You know how sometimes you get into a high-stakes conversation and you think of the perfect things to say after it's over? Well, here's a factoid I wish I had dropped during last week's interview with Terry Gross on her NPR show Fresh Air: "The number of chickens produced annually in the United States has increased by more than 1,400 percent since 1950 while the number of farms producing those birds has dropped by 98 percent."
Those startling numbers and many more appear in a new report from a group called Georgians for Pastured Poultry, an alliance that includes pastured-based poultry farms, chefs, the Sierra Club, and an environmental law firm called GreenLaw. (Hat tip to the excellent Maryn McKenna.) The report reads like the black book of industrial chicken farming—a kind of dossier of the ills of rounding up billions (yes, billions) of birds into tight spaces and fattening them as quickly as possible.
It's easy to understand why some Georgians might come together to promote alternative forms of chicken production. The poultry industry has alighted upon Georgia in a way it hasn't any other individual state. According to the report, which is lavishly footnoted and was prepared with the help of grad students from Emory University's Department of Environmental Health, the US now produces 8.84 billion broilers (meat chickens) every year—of which 1.4 billion, or nearly one in six, are produced in Georgia
The state's annual broiler flock, roughly equal in number to the human population of China, takes place on just 2,170 farms—meaning that each one produces a mind-numbing 640,000 birds, collectively churning 2 million tons of chicken litter (feces plus bedding and other waste).
Concentrating so much waste, laced as it is with arsenic and antibiotic-resistant pathogens along with algae-feeding nitrogen and phosphorpus, is bound to cause problems, which are well laid out in this report (and pretty familiar to readers of my blog).
One thing the report focuses on that I haven't much is the role of breeding in modern poultry production. I've mentioned the awful conditions broilers face in their brief lives: the constant lighting, to trick them into eating more, and the tiny space they're allotted, about the size of a standard sheet of paper for each bird.
But what's perhaps even more gruesome is that they're essentially bred to be sick and miserable. Pointing to figures from the industry trade journal WATT PoultryUSA, the report drops the amazing fact that just two companies produce as much as 85 percent of the globe's breeding broilers, ie, the ones that hatch the birds that end up on factory farms. By selecting for traits like massive breasts and rapid growth, these firms have mastered the art of producing birds that grow incredibly big, incredibly fast.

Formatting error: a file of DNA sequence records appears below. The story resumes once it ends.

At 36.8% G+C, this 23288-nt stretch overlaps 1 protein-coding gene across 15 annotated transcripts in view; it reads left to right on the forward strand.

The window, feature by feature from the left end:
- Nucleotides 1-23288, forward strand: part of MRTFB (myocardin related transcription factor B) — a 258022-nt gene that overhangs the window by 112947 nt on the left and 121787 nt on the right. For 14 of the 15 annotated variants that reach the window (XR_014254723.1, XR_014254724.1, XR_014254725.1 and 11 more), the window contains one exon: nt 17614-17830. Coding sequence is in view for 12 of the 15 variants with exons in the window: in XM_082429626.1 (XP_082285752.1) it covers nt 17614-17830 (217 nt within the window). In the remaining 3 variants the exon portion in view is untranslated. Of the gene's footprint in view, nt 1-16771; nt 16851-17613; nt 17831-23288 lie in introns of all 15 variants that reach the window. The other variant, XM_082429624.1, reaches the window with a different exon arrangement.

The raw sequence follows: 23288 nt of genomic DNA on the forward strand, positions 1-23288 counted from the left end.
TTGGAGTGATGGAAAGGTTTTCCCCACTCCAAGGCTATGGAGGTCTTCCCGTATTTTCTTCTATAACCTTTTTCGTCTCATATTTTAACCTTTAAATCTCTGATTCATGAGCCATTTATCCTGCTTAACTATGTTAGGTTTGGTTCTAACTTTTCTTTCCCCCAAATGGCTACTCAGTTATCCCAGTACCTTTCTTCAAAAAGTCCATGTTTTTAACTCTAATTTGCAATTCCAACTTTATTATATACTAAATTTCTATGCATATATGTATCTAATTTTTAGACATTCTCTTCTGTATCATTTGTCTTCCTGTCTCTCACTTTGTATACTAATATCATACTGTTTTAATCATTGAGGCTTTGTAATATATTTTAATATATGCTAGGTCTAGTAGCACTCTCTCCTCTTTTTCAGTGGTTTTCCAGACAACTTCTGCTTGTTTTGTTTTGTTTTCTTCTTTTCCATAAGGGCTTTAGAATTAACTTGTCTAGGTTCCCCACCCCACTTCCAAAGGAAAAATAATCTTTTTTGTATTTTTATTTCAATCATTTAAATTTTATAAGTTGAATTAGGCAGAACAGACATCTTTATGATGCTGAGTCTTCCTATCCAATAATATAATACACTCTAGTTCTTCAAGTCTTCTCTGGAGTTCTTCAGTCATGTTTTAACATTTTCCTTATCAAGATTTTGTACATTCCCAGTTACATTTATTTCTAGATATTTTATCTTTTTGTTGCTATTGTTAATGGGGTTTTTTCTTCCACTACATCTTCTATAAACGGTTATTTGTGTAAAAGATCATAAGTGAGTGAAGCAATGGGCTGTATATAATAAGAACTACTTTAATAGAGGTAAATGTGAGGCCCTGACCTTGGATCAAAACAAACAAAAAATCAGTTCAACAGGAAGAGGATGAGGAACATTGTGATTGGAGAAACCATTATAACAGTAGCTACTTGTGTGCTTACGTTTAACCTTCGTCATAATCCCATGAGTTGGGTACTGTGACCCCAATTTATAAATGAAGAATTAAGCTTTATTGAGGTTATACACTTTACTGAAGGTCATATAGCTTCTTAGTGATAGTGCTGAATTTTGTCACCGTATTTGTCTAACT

As recently as 1980, a finished broiler weighed in at about 3.8 pounds. Today, the figure is 5.65 pounds—a 33 percent increase in just three decades. Meanwhile, the time it takes to get them to slaughter weight has plunged. A broiler can now go from hatchling to raw material for chicken nuggets in as little as 42 days—representing a growth rate four times as fast as those that prevailed just 50 years ago.
A broiler can now go from hatchling to chicken nugget fodder in as little as 42 days.
All of this is great for chicken-loving consumers and the the bottom lines of the companies that dominate chicken production: Tyson, Pilgrim's Pride (majority-owned by Brazilian meat giant JBS), and Perdue. For the birds themselves, it means growing faster and bigger than either their joints or their cardiovascular systems can handle, creating mutant creatures routinely burdened with leg injuries and heart trouble.
The report also includes an excellent discussion of state and national regulatory regime that essentially props up industrial poultry production by letting it largely off the hook for the air and water pollution; while simultaneously holding back pastured-based poultry farming through strict enforcement of rules that prohibit on-farm slaughter.
It also features an apt summary of the dire conditions faced by workers in poultry slaughterhouses large enough to kill 200,000 birds in a single day. Because of reliance on fast kill lines, sharp knives, and relentless repetitive motion, poultry slaughterhouse work routinely ranks among the most dangerous of US occupations, the report shows. And official figures may underestimate the hazards. Here's why:
In Georgia, because of the state’s lack of anti-retaliation protections, a worker who reports her work-related injury in order to seek workers’ compensation benefits like medical treatment and partial pay for time when she is unable to work may lawfully be fired for filing or pursuing a workers’ compensation claim.
When you read this section, consider that the Obama administration is proposing new rules that would allow the industry to significantly speed up poultry kill lines, exacerbating all of these problems and giving (buy its own account) a $250 million per year gift to the industry.
That a Democratic president is casually offering up such a sweet gift to a brutal industry testifies to its political power. That citizens of Georgia, capital of factory poultry production, are publicly airing the industry's dirty secrets and pushing for reform shows that the industry is simultaneously quite vulnerable. The more people know about what they're getting along with their cheap nuggets and "chicken tenders," the more likely they'll be to flock to alternatives.